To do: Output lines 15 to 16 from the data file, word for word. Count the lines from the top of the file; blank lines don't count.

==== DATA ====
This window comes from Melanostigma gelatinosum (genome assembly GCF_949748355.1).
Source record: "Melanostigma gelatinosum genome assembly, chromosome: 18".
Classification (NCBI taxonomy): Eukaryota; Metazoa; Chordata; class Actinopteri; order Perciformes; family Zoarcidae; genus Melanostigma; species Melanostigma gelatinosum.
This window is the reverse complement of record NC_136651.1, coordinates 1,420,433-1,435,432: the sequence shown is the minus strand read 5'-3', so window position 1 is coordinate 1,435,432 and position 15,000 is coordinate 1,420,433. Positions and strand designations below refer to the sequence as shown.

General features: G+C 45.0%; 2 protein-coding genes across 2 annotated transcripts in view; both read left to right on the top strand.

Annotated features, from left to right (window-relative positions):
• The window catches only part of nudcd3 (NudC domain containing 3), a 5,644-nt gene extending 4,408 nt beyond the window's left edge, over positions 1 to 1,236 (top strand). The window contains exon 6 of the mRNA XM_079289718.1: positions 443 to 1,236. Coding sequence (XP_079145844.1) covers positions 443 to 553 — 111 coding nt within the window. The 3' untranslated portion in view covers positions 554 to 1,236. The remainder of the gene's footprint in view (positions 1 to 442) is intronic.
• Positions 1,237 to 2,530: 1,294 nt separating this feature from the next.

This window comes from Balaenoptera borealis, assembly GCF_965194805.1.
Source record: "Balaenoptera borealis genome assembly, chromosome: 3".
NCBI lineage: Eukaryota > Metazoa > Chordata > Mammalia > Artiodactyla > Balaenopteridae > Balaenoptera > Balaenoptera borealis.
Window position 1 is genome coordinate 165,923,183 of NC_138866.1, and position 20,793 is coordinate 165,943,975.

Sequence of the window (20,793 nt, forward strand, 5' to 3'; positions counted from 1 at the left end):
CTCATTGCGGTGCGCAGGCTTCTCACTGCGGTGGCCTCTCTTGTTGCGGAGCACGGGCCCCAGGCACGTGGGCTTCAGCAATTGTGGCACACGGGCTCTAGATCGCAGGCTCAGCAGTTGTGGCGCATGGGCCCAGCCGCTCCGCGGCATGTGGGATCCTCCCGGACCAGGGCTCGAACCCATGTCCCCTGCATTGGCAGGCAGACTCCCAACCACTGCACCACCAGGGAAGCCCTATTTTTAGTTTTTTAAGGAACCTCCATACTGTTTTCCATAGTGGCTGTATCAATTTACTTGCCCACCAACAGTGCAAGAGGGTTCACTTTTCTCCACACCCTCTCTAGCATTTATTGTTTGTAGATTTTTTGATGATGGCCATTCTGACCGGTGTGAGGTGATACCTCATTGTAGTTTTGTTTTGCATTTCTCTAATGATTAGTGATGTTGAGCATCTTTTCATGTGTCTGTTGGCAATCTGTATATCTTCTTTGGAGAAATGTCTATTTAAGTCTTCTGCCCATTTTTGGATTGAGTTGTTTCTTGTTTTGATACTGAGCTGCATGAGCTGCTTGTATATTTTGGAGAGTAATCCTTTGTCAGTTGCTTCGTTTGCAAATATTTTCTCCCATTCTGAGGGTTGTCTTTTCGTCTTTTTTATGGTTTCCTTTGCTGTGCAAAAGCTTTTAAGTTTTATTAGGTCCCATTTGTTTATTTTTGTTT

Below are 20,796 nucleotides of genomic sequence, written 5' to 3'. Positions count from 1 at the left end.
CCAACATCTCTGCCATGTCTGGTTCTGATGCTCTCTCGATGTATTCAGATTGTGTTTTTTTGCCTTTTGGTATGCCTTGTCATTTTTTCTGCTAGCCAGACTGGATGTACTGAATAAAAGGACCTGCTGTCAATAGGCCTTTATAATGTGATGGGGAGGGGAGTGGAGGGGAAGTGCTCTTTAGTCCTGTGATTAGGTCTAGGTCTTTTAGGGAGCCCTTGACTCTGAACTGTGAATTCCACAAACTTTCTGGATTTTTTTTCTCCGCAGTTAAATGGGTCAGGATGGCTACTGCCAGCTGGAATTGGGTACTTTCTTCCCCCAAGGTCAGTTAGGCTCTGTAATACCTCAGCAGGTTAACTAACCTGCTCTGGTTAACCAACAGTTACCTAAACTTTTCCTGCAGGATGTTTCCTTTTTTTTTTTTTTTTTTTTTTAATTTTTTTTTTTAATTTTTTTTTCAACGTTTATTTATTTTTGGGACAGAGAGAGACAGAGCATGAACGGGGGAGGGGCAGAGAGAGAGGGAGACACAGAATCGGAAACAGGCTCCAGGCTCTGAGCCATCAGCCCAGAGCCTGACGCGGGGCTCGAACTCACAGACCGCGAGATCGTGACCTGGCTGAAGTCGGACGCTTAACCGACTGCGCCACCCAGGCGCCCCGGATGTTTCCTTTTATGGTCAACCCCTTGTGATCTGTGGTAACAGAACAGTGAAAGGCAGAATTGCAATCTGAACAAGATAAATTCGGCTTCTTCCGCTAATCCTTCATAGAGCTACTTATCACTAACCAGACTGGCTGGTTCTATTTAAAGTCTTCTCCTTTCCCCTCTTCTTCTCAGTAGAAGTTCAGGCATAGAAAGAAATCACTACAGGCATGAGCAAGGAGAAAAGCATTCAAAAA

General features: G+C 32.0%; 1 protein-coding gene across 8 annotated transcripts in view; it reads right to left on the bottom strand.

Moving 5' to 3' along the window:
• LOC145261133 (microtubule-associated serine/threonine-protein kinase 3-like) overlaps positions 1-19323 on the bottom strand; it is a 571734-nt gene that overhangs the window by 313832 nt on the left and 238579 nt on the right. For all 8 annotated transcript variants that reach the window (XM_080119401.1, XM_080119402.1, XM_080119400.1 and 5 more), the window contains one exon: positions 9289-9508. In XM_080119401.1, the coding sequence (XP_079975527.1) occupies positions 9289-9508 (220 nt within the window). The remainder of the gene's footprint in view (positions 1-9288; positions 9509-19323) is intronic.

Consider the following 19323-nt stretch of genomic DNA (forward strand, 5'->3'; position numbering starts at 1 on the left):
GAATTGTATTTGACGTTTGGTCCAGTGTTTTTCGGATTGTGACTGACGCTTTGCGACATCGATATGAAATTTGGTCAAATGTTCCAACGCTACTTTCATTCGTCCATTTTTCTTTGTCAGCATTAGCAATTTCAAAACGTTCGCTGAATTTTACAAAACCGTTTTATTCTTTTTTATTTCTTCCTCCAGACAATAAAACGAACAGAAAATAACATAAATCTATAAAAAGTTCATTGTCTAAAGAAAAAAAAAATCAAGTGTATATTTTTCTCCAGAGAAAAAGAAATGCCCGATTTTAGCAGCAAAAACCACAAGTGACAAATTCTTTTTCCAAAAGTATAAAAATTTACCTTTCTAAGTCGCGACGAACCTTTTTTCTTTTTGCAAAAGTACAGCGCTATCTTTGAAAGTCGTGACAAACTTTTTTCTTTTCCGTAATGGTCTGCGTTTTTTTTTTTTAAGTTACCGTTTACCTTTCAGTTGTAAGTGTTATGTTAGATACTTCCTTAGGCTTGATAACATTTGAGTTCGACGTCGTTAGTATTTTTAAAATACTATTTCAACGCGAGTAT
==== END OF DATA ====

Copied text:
Below are 20,796 nucleotides of genomic sequence, written 5' to 3'. Positions count from 1 at the left end.
CCAACATCTCTGCCATGTCTGGTTCTGATGCTCTCTCGATGTATTCAGATTGTGTTTTTTTGCCTTTTGGTATGCCTTGTCATTTTTTCTGCTAGCCAGACTGGATGTACTGAATAAAAGGACCTGCTGTCAATAGGCCTTTATAATGTGATGGGGAGGGGAGTGGAGGGGAAGTGCTCTTTAGTCCTGTGATTAGGTCTAGGTCTTTTAGGGAGCCCTTGACTCTGAACTGTGAATTCCACAAACTTTCTGGATTTTTTTTCTCCGCAGTTAAATGGGTCAGGATGGCTACTGCCAGCTGGAATTGGGTACTTTCTTCCCCCAAGGTCAGTTAGGCTCTGTAATACCTCAGCAGGTTAACTAACCTGCTCTGGTTAACCAACAGTTACCTAAACTTTTCCTGCAGGATGTTTCCTTTTTTTTTTTTTTTTTTTTTTAATTTTTTTTTTTAATTTTTTTTTCAACGTTTATTTATTTTTGGGACAGAGAGAGACAGAGCATGAACGGGGGAGGGGCAGAGAGAGAGGGAGACACAGAATCGGAAACAGGCTCCAGGCTCTGAGCCATCAGCCCAGAGCCTGACGCGGGGCTCGAACTCACAGACCGCGAGATCGTGACCTGGCTGAAGTCGGACGCTTAACCGACTGCGCCACCCAGGCGCCCCGGATGTTTCCTTTTATGGTCAACCCCTTGTGATCTGTGGTAACAGAACAGTGAAAGGCAGAATTGCAATCTGAACAAGATAAATTCGGCTTCTTCCGCTAATCCTTCATAGAGCTACTTATCACTAACCAGACTGGCTGGTTCTATTTAAAGTCTTCTCCTTTCCCCTCTTCTTCTCAGTAGAAGTTCAGGCATAGAAAGAAATCACTACAGGCATGAGCAAGGAGAAAAGCATTCAAAAA